Shortly after Breitbart posted Sherrod's speech to BigJournalism.com, which sparked the June 2010 controversy, Sherrod's whole NAACP speech, in which she was speaking about her own experiences with racism and struggles of white farmers, came to light and President Barack Obama apologized for Sherrod's forced retirement.
Sherrod was forced to step down in July 2010 from her position as the Georgia state director of rural development for the Agriculture Department over the edited remarks.
Breitbart, who was known for causing Sherrod's downfall and playing a large role in the sudden fall from grace of ex-U.S. Rep. Anthony Weiner, unexpectedly died early Thursday morning in Los Angeles of natural causes, according to a BigJournalism.com statement.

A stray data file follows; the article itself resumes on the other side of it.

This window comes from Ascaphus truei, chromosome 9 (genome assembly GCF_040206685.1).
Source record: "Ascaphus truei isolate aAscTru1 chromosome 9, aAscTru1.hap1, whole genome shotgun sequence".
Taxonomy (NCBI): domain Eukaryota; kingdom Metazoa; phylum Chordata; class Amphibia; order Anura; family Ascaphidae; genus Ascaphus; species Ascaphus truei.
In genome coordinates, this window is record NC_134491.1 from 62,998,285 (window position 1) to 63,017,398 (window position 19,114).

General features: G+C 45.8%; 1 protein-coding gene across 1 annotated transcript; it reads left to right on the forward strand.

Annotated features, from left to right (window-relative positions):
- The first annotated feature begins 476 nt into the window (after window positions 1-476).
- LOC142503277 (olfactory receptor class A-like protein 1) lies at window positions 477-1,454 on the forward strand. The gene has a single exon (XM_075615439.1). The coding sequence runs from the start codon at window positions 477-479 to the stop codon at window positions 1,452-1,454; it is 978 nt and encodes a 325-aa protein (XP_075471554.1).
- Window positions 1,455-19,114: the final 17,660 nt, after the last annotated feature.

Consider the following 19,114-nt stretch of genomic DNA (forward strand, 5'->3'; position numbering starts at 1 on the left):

Now that Breitbart is dead, what happens to the lawsuit?
Sherrod's case, which Breitbart unsuccessfully attempted to get dismissed in U.S. District Court in the District of Columbia, can still proceed, although legal strategy for both parties is unclear, according to Joel Pollack, an editor at BigJournalism.com and its attorney, the Legal Times reported.
We would argue that the primary motivation of the suit was to shut Mr. Breitbart's site down or 'get back at him,' in Ms. Sherrod's words. Perhaps they might change their strategy, I don't know. Certainly we're defending as before, said Pollack, according to the Legal Times.